Historically speaking, it has generally been understood within the security research community that Microsoft and its largest customer, the U.S. government, maintain a symbiotic relationship as it relates to the "leveraging" of Microsoft products for information operations. The government quietly leverages flaws in Microsoft's many product in support of national and domestic security initiatives, Microsoft turns a blind eye, its customers are generally none the wiser, and life goes on.
However, the revelations recently brought about by Edward Snowden have forced the hand of numerous technology companies that may have previously turned a blind eye to clandestine operations.
Earlier in November, Google employees angrily responded to reports of state surveillance of internal Google data by stating it had taken measures to encrypt internal, database replication traffic, thwarting the method reportedly used by NSA and Britain's Government Communications Headquarters (GCHQ) in the slide deck leaked by Snowden.
Now it's Microsoft's turn. Microsoft General Council Brad Smith went on record a few days ago at a shareholder meeting, stating: "We're focused on engineering improvements that will further strengthen security, including strengthening security against snooping by governments."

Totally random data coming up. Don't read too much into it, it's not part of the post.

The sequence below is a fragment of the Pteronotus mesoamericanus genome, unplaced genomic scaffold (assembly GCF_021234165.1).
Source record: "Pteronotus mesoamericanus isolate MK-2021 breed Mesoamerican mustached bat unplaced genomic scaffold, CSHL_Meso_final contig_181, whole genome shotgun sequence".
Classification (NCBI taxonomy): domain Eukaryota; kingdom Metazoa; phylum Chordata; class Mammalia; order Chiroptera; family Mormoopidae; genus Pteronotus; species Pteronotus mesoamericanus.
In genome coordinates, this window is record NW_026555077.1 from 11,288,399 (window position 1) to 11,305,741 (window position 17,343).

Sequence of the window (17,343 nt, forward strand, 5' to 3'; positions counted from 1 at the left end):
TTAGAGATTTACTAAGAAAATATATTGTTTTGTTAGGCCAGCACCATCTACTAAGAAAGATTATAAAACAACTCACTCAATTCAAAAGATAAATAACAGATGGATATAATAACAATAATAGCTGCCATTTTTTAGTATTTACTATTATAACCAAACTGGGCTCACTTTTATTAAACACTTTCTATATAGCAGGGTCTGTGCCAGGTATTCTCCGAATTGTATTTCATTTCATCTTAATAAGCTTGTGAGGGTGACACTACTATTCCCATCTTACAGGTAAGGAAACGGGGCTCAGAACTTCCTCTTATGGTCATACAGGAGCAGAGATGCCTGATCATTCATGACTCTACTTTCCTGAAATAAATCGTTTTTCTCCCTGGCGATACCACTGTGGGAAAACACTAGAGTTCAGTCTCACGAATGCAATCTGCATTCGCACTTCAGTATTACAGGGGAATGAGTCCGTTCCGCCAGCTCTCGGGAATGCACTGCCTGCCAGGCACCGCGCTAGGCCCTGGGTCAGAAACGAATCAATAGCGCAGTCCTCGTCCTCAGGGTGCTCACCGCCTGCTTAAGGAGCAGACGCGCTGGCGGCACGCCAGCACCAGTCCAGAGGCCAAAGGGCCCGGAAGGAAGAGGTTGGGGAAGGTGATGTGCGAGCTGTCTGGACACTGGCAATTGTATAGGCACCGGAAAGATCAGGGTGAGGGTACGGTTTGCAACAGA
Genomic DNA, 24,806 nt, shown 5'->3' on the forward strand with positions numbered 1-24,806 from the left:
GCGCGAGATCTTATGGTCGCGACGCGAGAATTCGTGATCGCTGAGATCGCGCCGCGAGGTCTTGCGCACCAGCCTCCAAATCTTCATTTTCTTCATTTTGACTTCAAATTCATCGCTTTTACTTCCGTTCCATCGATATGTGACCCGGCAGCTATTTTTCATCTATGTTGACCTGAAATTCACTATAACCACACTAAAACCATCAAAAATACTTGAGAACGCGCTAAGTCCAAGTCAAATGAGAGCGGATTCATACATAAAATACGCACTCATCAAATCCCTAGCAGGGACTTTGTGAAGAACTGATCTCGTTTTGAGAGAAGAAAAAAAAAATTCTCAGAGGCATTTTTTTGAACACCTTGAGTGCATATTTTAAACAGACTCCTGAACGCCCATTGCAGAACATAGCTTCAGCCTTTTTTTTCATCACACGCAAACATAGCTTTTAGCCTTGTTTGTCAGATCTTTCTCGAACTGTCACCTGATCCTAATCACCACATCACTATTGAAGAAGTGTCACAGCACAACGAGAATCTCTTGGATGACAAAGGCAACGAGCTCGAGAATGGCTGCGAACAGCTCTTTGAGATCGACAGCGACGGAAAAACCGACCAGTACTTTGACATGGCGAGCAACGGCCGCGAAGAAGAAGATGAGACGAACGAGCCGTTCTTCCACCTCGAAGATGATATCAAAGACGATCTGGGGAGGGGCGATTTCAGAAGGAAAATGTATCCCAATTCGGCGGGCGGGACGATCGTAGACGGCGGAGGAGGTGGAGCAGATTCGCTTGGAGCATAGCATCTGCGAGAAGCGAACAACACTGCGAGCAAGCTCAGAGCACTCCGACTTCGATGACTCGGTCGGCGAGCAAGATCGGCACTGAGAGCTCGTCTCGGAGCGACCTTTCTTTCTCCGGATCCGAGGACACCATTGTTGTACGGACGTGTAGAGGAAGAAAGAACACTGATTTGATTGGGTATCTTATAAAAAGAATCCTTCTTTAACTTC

This is a significant move given Microsoft's relationship with the funder of at least one of the programs that it now seeks to thwart and its prior silence on the matter. Although Microsoft has not yet shared any details regarding the move, it will likely include similar precautions to those taken by Google -- i.e., enhanced protection of its wide area network traffic (particularly as it transits national borders) to make it more difficult for organizations such as the NSA to intercept traffic.
In the ongoing arms race that is the cybercapabilities market, more difficult almost always means more expensive. In other words, Microsoft's move will ultimately cost some of its largest customers millions of dollars in research and development, and they're proud to tell the world all about it.
The funds (taxpayer money) will be needed by organizations such as the NSA and GCHQ to identify and develop capabilities, which are akin to those that have been lost as a result of countermeasures implemented by Google, Microsoft, and others. This will surely change the dynamic of a historically symbiotic relationship and create new challenges when it comes to cooperation between the public and private sector, and when it comes to information sharing on cyberthreats and associated intelligence.
-- Update: Dec 8th --
Microsoft has release a statement on its public company blog specifying several areas in which it intends to focus its efforts in coming years as a direct response to government snooping allegations, as follows:
· Expanding encryption across our services.
· Reinforcing legal protections for our customers' data.
· Enhancing the transparency of our software code, making it easier for customers to reassure themselves that our products do not contain back doors.
Tom Parker is CTO at FusionX